What the GOP just did in Wisconsin is a travesty, and it’s frightening. I suspect that Wisconsin’s Republican governor and legislative leaders think of themselves as being good. I’ve covered legislatures, and I doubt that few lawmakers would take such an unpopular stand with protesters at their doors without thinking they were doing the right thing. For the sake the argument, let’s also say that the Wisconsin GOP hasn’t been purchased by a few rich corporations that want to smash unions — a “fact” that may or may not be real. If they’re not playing politics, if they haven’t been bought off, then this is a case where two completely opposed views of goodness are clashing. And that leaves me with the question of how to view these events through the lens of morality.
As I started the first version of this meandering post on Facebook, I had no answers. I still feel largely speechless. Even more complicating is the fact that the latest psychological studies show that humans often decide via their gut on “what’s right” and then find justifications for that non-rational decision. I have no problem believing that the Republicans are engaging in this kind of delusional rationalization. Are those of us, me included, who support collective bargaining also delusional? And yet, from the strict sense of solving a state’s budget problems, one side is going to be right, and the other is going to be wrong.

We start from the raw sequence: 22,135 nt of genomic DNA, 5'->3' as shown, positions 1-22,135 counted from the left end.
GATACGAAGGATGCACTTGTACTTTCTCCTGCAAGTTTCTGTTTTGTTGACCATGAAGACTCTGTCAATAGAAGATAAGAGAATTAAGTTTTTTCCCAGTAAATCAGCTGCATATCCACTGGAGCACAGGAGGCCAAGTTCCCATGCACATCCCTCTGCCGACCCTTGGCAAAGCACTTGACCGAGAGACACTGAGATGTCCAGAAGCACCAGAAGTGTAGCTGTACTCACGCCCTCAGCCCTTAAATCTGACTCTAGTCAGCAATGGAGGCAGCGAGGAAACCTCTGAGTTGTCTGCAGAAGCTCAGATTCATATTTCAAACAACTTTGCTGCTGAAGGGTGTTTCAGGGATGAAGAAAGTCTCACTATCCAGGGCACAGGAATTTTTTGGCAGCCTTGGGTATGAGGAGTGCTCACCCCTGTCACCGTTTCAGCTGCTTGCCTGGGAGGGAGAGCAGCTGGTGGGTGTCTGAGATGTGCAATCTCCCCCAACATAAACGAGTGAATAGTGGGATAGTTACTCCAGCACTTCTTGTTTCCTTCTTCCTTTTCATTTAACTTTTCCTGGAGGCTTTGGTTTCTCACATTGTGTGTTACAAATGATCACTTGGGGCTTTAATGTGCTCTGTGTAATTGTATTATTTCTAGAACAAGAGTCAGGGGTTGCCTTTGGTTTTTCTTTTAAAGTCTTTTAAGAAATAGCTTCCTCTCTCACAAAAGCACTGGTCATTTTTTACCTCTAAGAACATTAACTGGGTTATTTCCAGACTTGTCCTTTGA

All of this leaves me wondering if Wisconsin is a case where concepts of morality/goodness are useless, or is goodness to be found not in judging one legislative position as good and right and another as evil. Perhaps the goodness in this situation is in how we approach the situation?
To confront this struggle with goodness in mind, I suspect that I have to acknowledge the humanity of my political opposition. I have to listen to their arguments, and I have to respond in a civil manner. I still get to march. (I think everyone should be on the streets today.) I still get to debate. I still get to employ parliamentary maneuvers to pass legislation, but I have to stop thinking that I’m the only person who has a lock on morality. This is true for both sides.
To me, the events in Wisconsin feel like a turning point of some sort, a going too far that threatens to break civil society apart. I don’t know what happens next, but I suspect it will be explosive in Wisconsin and elsewhere. May we all keep our heads. May we all be able to see the humanity in each other.
Be safe everyone.